This always baffles me. Ranting about ranting? Feeding exactly what you detest?
If nothing to offer, silence is best I think.
This always baffles me. Ranting about ranting? Feeding exactly what you detest?
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Colin it seems works for Trimble.
Interesting choice. I get the entire suite; Audio, video, web, graphics, etc… for about the same price as SU.
The point for me is not the development. That has always happened for good apps with decent market share. The point is keep paying or lose everything. That and the online only for free model (Why bother? Is that the future of Pro?)
We shouldn’t have to pay for them to “fix” anything. Can you imagine leasing a car forever so Toyota could keep fixing it, and so you can keep driving it?
Interesting because it is developed even more with subscription pricing, which it’s had for years, despite your assertion that isn’t possible. It’s also priced at double what SketchUp is, so you must have a rare deal.
You were making a point about development and I responded. Don’t act like I brought it up, just because you don’t like that the answer negates your point.
You can’t move the goal posts like that.
as has been mentioned, if one has a perpetual license then you don’t lose everything
I looked at the list of new features for Photoshop and Illustrator, these are very small improvements unlike what I see on other software.
The only interesting thing is the provision of many services and software against subscription, which has no direct relation to the development of an application.
“Highly development” is not a big list of minor improvements, or redrawing icons every 5 years.
In the LastSoftware updates, there were maybe 3 major functions and 5-8 “minor” improvements, except that it impacted all of the software, because it was very smart and in line with the concept of SketchUp.
The most spectacular development that I know of is Blender, with the economic model that has nothing to do with the one you want to accept. In less than a year, not only are there new features and improvements, equivalent to 10 years of M&S Trimble SketchUp updates, but the features that I have started learning have become easier. That is to say that even the ergonomics of the software are evolving. Just compare the list of new products each quarter …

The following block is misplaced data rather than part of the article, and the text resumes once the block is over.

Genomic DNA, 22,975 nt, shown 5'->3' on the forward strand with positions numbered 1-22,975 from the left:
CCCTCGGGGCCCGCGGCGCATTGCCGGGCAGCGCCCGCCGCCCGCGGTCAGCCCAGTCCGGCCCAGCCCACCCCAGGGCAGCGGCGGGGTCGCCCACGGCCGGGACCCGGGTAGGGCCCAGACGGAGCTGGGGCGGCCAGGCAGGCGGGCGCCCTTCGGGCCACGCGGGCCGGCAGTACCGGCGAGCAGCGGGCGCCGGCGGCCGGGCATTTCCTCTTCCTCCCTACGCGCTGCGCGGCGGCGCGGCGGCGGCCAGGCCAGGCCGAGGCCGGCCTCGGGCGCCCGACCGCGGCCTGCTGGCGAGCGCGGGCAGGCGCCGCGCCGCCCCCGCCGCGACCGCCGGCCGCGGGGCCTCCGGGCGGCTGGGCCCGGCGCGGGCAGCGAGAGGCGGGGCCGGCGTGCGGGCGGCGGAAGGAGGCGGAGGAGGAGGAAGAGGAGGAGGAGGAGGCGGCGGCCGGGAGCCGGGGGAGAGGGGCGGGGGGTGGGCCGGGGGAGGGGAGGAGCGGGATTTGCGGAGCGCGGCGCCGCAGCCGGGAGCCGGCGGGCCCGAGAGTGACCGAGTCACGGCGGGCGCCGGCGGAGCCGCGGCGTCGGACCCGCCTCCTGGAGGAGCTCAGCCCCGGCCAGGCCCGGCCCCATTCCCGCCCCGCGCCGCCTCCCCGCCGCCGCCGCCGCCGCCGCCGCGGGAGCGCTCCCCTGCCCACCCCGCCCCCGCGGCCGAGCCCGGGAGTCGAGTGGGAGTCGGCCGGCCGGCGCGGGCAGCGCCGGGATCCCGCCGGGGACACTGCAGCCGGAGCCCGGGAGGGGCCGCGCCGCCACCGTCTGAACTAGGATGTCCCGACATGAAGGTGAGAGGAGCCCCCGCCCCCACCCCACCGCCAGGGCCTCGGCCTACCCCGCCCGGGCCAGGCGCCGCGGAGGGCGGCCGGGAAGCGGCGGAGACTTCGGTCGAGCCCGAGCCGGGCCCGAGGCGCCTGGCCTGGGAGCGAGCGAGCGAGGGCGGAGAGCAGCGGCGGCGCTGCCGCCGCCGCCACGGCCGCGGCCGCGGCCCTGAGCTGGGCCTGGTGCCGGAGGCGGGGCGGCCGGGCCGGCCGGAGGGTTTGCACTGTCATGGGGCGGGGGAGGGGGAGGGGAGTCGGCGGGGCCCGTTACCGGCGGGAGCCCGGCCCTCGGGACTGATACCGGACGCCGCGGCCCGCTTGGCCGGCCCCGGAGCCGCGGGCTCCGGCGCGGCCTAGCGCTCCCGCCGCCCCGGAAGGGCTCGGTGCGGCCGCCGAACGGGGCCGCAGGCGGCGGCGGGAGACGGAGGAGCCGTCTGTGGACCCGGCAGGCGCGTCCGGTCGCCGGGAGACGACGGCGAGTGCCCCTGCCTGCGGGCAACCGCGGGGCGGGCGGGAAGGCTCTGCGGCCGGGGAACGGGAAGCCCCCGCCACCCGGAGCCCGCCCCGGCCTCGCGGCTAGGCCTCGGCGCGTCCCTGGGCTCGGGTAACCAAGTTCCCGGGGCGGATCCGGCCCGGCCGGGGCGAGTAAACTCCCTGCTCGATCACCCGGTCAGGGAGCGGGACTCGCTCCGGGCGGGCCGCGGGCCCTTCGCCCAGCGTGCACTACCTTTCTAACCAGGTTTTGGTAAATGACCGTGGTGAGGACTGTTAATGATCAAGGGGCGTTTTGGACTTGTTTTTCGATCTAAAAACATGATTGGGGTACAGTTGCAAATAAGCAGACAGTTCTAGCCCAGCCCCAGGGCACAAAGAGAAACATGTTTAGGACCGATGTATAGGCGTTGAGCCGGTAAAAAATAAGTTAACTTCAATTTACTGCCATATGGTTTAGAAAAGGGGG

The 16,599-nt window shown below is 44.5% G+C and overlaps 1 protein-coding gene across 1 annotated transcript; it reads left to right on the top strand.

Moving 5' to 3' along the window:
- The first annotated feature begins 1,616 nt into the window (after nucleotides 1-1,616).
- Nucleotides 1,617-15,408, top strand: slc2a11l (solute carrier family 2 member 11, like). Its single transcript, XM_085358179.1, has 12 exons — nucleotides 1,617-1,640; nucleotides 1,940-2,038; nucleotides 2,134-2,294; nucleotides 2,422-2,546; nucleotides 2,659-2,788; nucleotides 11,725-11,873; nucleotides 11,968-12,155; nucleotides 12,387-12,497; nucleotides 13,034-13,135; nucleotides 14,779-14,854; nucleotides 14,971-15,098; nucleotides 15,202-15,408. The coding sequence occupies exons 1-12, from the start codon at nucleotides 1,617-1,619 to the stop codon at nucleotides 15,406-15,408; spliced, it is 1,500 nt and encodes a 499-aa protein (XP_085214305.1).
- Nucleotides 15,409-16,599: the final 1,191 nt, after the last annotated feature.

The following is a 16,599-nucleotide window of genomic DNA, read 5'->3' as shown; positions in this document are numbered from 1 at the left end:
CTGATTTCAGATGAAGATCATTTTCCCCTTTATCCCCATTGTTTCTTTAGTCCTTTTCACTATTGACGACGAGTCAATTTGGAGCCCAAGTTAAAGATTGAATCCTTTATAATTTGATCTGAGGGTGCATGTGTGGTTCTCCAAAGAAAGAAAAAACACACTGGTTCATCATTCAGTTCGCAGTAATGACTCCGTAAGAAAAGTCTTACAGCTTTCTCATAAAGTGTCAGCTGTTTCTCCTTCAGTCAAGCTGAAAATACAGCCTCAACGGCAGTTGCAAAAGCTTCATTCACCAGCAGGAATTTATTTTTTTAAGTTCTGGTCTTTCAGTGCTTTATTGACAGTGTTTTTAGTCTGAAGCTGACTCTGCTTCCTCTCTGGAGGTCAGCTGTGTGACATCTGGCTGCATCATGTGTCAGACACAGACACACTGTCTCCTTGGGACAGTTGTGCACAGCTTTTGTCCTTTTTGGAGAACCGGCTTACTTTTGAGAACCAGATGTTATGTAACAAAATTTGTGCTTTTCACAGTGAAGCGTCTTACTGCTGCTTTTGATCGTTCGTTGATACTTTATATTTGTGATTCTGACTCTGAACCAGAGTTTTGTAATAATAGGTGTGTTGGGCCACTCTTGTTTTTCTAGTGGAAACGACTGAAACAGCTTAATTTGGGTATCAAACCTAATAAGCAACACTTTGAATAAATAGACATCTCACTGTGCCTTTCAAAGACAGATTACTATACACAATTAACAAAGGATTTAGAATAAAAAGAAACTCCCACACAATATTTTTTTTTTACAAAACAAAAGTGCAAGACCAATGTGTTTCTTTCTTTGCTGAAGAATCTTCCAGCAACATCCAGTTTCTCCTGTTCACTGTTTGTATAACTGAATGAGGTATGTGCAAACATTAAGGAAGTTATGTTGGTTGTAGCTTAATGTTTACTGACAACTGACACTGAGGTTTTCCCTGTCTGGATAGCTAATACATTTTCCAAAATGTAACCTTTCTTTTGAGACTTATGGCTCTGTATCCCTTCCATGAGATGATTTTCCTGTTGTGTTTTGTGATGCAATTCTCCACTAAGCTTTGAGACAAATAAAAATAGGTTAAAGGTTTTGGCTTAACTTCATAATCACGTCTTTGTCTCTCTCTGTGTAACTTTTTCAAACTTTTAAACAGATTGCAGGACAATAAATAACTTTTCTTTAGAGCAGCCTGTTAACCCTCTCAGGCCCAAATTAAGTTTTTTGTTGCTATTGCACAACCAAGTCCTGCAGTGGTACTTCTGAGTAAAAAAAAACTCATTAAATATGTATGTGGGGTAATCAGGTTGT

As an Adobe user for the last 30 years I can tell you that the improvements have been huge and you clearly are not aware. Also photoshop and illustrator are but a small part of the creative cloud package. Don’t even act like it isn’t the perfect example of how subscription pricing resulted in more development . Because it is. Not my fault you aren’t familiar.
No, I’m not very familiar. A very long time ago I had trained a group of architect from Renzo Piano on Illustrator, without being a regular user. I was pushed to this experience by the training center, and I remember it was a frightened experience. I trained occasionally on Photoshop. But, now, I don’t use any product from Adobe.
Maybe it is right for Adobe product, but they invent the subscription model…
About Photoshop improvement, I just look at the list this morning on the official website, of the creative cloud, and it was very light improvements for this version.
Then you really shouldn’t argue.
They update it constantly. And AGAIN Photoshop is only a small part of the suite. If you want to even discuss this you would lump all updates to all of their software and services, and it would be huge.
All this is really just to make the point that the argument that a subscription somehow slows development is false. If Adobe invented it (highly doubtful), they certainly did well with it, and it did not result in stagnant development or a loss in customers. Quite the opposite actually.
early adopters that are at the end of the curve alway’s have to deal with this: should I invest time (for a professional this means money) in a software package that has evolved or not?
The question is not how many updates a certain package has, but will it fit my in my process?
The direction the AEC industry is evolving goes fast for the larger companies but will be stable for a while for smaller ones. But you will have to deal with them at some point.
That’s why I like the approach of Trimble that doesn’t dictate use of certain software, as opposed to AD, that forces the user to only use theirs.
Mojo or Cinema 3D has more to fear of Blender than the AEC-packages, I guess, and small companies or free-lance artist’s could switch to Blender fairly easy.